The court determined the act of sitting in a chair and reaching to the ground to retrieve a pen is an act that presents a neutral risk. Injury from this act is only compensable if claimant showed he was exposed to the risk to a greater degree than the general public. Employment related risks associated with injuries from a fall are those which the general public is not exposed, or performing some work-related task which contributes to the risk of falling.

Here, the court found there was no evidence of a defective condition on the employer’s premises which contributed to the fall and that there was no evidence that any work-related task contributed to the claimant’s fall.

Finally, the claimant argued that he was exposed to a risk that was greater than the general public because he had suffered a previous work-related back injury which prevented him from bending forward and required him to bend sideways to pick up the dropped pen. The court again disagreed with the claimant, finding that this injury did not involve a “progression” of a work-related injury to the same body part. The court noted that the claimant had previously injured his back and that this claim related to a right wrist injury. The claimant could not show that bending to the right increased his risk of falling over while reaching in the chair. The act of turning or bending in a chair to reach to the ground, without more, was found insufficient to establish a work-related cause to his accidental injury.

Possible Impact

Interestingly, the court’s majority opinion did not address its recent decision in Adcock v. Illinois Workers’ Compensation Comm’n, 2015 IL App (2d) 130884WC. In Adcock, the majority held that benefits should not be awarded for injuries caused by everyday activities like walking, bending, or turning, even if those activities were part of the employee’s job duties, unless the employee’s job required him to perform those activities more frequently than members of the general public or in a manner that increased the risk. The Adcock opinion itself was a departure from the prior analysis utilized in Young and Autumn Accolade, which had suggested that a neutral risk analysis is unnecessary where the employee is injured while performing his or her required work duties.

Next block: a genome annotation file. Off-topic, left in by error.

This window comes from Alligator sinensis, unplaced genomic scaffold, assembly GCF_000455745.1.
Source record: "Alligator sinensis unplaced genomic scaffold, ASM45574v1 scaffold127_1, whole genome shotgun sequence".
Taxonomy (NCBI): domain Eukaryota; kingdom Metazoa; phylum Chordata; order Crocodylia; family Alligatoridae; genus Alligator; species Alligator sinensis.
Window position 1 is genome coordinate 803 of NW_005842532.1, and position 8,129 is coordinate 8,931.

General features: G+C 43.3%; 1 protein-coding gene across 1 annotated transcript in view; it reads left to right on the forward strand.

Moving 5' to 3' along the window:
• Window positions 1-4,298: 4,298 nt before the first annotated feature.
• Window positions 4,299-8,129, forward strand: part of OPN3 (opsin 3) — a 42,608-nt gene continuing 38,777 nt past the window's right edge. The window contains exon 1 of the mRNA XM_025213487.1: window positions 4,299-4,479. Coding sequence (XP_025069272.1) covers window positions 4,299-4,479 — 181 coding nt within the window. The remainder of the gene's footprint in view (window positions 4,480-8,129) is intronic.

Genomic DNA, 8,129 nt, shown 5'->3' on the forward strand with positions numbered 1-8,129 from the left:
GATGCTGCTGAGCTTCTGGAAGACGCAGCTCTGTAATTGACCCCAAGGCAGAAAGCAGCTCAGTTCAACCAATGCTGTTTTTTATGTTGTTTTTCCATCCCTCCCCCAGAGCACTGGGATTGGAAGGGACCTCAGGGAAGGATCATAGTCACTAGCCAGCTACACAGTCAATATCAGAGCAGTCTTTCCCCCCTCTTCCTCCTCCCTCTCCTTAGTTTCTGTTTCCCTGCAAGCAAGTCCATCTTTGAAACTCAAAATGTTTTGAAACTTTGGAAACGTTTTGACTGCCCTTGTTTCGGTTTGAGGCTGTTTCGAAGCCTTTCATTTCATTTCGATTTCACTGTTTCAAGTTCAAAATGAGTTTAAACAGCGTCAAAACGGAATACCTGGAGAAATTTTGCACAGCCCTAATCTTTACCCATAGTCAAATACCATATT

In the Noonan case, prior to a neutral risk analysis, the court first engaged in an analysis of whether claimant’s act of sitting in a chair and reaching to the ground for a pen was an employment-related risk. Only upon determining that this was not an employment-related risk, did the court proceed with a neutral risk analysis.

The special concurrence, authored by Justice Holdridge, concluded that injuries which stemmed from everyday activities, like the instant case, must be analyzed pursuant to neutral risk principles pursuant to Adcock, even if the risk is incidental to the claimant’s job duties. The special concurrence concluded Young and Autumn Accolade were wrongly decided and further stated that he would decline to follow them.

In addition, the dissenting opinion, authored by Justice Stewart, argued that an employer should reasonably expect a clerical employee to bend over and pick up a dropped pen, thus, making claimant’s injury the result of an employment-related risk. “[A]ny employer should reasonably expect a clerical employee to ned over and pick up a dropped pen.” Noonan, 2016 IL App (1st) 152300WC, ¶ 44. According to the dissent, “if a worker is injured performing an everyday activity, such as ‘bending over,’ and that activity is incidental to his employment, the injury results from an employment risk, and neutral-risk analysis should not be employed.” Id., ¶ 45. Although disagreeing with the result, the dissent agreed with the majority’s approach that an injury stemming from an everyday activity must be analyzed for an employment-related risk first, and then, only if the risk is not employment related, moving to the neutral risk analysis as established in Young.

The Noonan decision suggests that a majority of the court will continue to use this tripart risk analysis in determining if an injury “arose out of” the employment, even if the injury resulted from an everyday activity like walking, bending, or turning.